Intrinsic motivation can play an important role in addressing the issue of performance behaviors (Zhang & Bartol, 2010; Cerasoli et al., 2014). Intrinsic motivation, the psychological need for autonomy and competence (Deci, Koest- ner, & Ryan, 1999), is associated with perceptions of satisfaction and pleasure (Vallerand, 1997; Venkatesh, 2000). Intrinsic motivation arises from the individ- ual’s intrinsic values of the work, relates to the nature of the work, and fosters the individual’s need for self-actualization and self-realization (House & Wigdor, 1967; Amabile, 1993). Previous studies have investigated self-efficacy and per- ceived enjoyment as important intrinsic motivators (Lee, Cheung, & Chen, 2005; Lin, 2007). By emphasizing pleasure and enjoyment as drivers of effort, employees with intrinsic motivation are process focused and consider work the end in itself (Grant, 2008). Compared with individuals motivated extrinsically, intrinsically motivated individuals participate or engage in a task more actively (Cerasoli et al., 2014). Employees with high intrinsic motivation tend to establish close relation- ships with others in work and realize the ethical consequences of their behavior (Tu & Lu, 2016). In this study, we consider intrinsic motivators the influencing factor of intrinsic motivation.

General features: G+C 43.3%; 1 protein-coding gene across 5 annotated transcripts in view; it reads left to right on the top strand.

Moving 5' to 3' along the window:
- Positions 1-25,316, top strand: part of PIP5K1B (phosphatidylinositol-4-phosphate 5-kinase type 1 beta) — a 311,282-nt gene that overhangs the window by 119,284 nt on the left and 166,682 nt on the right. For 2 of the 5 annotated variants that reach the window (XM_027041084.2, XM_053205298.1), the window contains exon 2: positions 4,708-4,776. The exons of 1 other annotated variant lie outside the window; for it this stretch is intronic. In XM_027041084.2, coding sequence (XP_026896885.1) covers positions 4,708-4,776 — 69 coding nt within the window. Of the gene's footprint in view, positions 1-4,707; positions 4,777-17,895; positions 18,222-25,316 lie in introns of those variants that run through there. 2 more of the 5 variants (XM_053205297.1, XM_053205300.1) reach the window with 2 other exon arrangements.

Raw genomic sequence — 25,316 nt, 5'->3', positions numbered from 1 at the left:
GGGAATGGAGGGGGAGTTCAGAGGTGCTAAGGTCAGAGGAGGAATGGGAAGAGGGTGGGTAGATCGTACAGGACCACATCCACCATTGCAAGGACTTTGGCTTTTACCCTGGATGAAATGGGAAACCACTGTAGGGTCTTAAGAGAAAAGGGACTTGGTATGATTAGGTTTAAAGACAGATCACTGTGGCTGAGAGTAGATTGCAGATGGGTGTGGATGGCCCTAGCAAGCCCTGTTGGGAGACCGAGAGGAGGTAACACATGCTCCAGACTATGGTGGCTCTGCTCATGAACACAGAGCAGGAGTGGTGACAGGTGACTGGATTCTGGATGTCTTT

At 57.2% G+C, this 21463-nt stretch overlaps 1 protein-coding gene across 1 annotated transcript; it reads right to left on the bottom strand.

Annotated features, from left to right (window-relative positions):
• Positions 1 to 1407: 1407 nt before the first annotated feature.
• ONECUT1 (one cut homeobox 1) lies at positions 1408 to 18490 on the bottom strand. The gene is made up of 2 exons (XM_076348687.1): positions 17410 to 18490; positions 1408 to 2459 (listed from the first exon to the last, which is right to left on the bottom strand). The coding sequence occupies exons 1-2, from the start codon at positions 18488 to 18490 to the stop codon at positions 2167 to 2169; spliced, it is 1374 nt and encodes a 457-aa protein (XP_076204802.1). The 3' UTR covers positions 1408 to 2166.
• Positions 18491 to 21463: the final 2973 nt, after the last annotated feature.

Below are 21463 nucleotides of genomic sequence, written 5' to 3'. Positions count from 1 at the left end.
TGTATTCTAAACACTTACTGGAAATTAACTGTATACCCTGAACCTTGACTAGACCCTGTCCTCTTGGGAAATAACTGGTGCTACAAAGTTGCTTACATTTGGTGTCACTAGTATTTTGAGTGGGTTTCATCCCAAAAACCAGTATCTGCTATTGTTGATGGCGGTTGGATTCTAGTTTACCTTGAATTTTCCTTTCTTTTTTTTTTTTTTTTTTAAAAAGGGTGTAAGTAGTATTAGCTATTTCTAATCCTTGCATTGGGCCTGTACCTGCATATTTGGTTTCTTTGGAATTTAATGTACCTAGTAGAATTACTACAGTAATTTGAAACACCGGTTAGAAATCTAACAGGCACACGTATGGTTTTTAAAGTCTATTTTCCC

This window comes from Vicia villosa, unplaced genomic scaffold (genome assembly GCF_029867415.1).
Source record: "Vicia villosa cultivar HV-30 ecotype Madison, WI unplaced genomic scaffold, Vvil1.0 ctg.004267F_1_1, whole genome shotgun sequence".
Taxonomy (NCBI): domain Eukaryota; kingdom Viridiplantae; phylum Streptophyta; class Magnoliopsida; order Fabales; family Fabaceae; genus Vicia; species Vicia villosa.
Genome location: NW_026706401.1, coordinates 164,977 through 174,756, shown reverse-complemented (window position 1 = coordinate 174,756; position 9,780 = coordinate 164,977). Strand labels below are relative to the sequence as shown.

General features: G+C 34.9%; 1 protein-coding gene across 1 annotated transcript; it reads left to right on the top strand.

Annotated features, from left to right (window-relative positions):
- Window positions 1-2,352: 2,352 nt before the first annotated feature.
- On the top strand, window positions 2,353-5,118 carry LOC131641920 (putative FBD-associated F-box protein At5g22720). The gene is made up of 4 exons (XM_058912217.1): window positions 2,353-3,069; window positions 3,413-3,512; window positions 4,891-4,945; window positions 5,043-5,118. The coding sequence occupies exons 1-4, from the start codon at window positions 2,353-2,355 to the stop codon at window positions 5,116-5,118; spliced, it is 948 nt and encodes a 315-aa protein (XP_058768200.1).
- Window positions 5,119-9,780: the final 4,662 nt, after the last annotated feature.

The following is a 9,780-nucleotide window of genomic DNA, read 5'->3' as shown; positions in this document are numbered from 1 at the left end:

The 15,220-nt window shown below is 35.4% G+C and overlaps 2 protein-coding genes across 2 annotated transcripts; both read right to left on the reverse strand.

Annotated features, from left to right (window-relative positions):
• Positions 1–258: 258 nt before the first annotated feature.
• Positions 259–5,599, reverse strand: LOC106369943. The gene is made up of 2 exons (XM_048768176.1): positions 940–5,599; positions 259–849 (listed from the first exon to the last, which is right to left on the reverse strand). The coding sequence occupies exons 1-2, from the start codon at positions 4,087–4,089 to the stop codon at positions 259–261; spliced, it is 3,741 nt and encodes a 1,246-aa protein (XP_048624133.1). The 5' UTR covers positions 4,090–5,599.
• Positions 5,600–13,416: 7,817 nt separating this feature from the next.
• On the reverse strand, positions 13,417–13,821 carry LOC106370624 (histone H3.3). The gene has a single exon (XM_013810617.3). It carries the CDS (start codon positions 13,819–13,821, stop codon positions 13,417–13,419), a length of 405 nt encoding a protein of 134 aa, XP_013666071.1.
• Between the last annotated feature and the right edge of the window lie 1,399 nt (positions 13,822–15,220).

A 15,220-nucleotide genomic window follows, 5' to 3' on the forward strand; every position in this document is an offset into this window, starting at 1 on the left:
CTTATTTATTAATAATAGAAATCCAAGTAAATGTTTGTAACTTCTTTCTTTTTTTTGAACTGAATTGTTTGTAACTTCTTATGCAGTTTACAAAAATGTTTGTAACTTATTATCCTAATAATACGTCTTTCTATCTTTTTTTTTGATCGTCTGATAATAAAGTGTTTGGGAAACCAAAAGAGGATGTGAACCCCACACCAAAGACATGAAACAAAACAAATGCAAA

The crowding-out and crowding-in effects in the context of the IT-enabled sharing economy might show the effect of the following psychological mech- anisms: First, if individuals perceive they are controlled, external interventions crowd out intrinsic motivation (Osterloh & Frey, 2000). People with control aver- sion dislike the feeling of being controlled by economic regulation because the need for autonomy and self-determination is not satisfied (Rode, Gómez-Baggethun, & Krause, 2015). Second, if individuals perceive the external interventions to be supportive, external interventions crowd in intrinsic motivation (Osterloh & Frey, 2000). People’s intrinsic motivation increases because of enhanced self-esteem (Rode et al., 2015). Nevertheless, for Internet taxi drivers in the context of the IT-enabled sharing economy, whether external interventions (e.g., rewards) have a positive or negative effect on their intrinsic motivation has not yet been investigated.